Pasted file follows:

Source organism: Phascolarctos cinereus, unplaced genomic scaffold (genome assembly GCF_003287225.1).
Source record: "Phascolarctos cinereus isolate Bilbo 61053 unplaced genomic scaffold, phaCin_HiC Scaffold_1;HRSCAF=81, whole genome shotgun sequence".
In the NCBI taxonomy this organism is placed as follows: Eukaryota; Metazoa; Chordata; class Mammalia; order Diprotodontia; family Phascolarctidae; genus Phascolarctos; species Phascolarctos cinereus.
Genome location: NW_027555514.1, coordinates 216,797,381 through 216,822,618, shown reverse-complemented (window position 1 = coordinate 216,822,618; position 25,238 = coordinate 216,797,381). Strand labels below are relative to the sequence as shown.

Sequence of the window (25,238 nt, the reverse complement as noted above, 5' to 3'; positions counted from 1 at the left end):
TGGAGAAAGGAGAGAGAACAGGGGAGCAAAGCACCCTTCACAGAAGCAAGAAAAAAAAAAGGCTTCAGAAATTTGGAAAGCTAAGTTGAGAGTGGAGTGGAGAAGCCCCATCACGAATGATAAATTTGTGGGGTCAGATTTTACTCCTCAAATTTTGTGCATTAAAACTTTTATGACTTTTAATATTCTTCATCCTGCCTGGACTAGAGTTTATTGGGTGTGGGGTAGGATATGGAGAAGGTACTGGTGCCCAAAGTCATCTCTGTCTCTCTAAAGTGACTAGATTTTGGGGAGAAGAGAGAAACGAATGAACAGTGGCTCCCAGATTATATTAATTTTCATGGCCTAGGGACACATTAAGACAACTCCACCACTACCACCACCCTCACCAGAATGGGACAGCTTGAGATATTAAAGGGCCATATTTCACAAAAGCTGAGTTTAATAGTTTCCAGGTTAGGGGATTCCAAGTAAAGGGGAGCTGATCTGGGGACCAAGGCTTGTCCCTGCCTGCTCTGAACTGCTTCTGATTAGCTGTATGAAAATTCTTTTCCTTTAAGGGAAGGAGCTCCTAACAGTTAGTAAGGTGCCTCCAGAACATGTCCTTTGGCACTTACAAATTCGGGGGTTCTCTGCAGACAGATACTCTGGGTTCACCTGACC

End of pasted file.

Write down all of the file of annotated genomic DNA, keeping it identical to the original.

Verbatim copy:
Source organism: Phascolarctos cinereus, unplaced genomic scaffold (genome assembly GCF_003287225.1).
Source record: "Phascolarctos cinereus isolate Bilbo 61053 unplaced genomic scaffold, phaCin_HiC Scaffold_1;HRSCAF=81, whole genome shotgun sequence".
In the NCBI taxonomy this organism is placed as follows: Eukaryota; Metazoa; Chordata; class Mammalia; order Diprotodontia; family Phascolarctidae; genus Phascolarctos; species Phascolarctos cinereus.
Genome location: NW_027555514.1, coordinates 216,797,381 through 216,822,618, shown reverse-complemented (window position 1 = coordinate 216,822,618; position 25,238 = coordinate 216,797,381). Strand labels below are relative to the sequence as shown.

Sequence of the window (25,238 nt, the reverse complement as noted above, 5' to 3'; positions counted from 1 at the left end):
TGGAGAAAGGAGAGAGAACAGGGGAGCAAAGCACCCTTCACAGAAGCAAGAAAAAAAAAAGGCTTCAGAAATTTGGAAAGCTAAGTTGAGAGTGGAGTGGAGAAGCCCCATCACGAATGATAAATTTGTGGGGTCAGATTTTACTCCTCAAATTTTGTGCATTAAAACTTTTATGACTTTTAATATTCTTCATCCTGCCTGGACTAGAGTTTATTGGGTGTGGGGTAGGATATGGAGAAGGTACTGGTGCCCAAAGTCATCTCTGTCTCTCTAAAGTGACTAGATTTTGGGGAGAAGAGAGAAACGAATGAACAGTGGCTCCCAGATTATATTAATTTTCATGGCCTAGGGACACATTAAGACAACTCCACCACTACCACCACCCTCACCAGAATGGGACAGCTTGAGATATTAAAGGGCCATATTTCACAAAAGCTGAGTTTAATAGTTTCCAGGTTAGGGGATTCCAAGTAAAGGGGAGCTGATCTGGGGACCAAGGCTTGTCCCTGCCTGCTCTGAACTGCTTCTGATTAGCTGTATGAAAATTCTTTTCCTTTAAGGGAAGGAGCTCCTAACAGTTAGTAAGGTGCCTCCAGAACATGTCCTTTGGCACTTACAAATTCGGGGGTTCTCTGCAGACAGATACTCTGGGTTCACCTGACC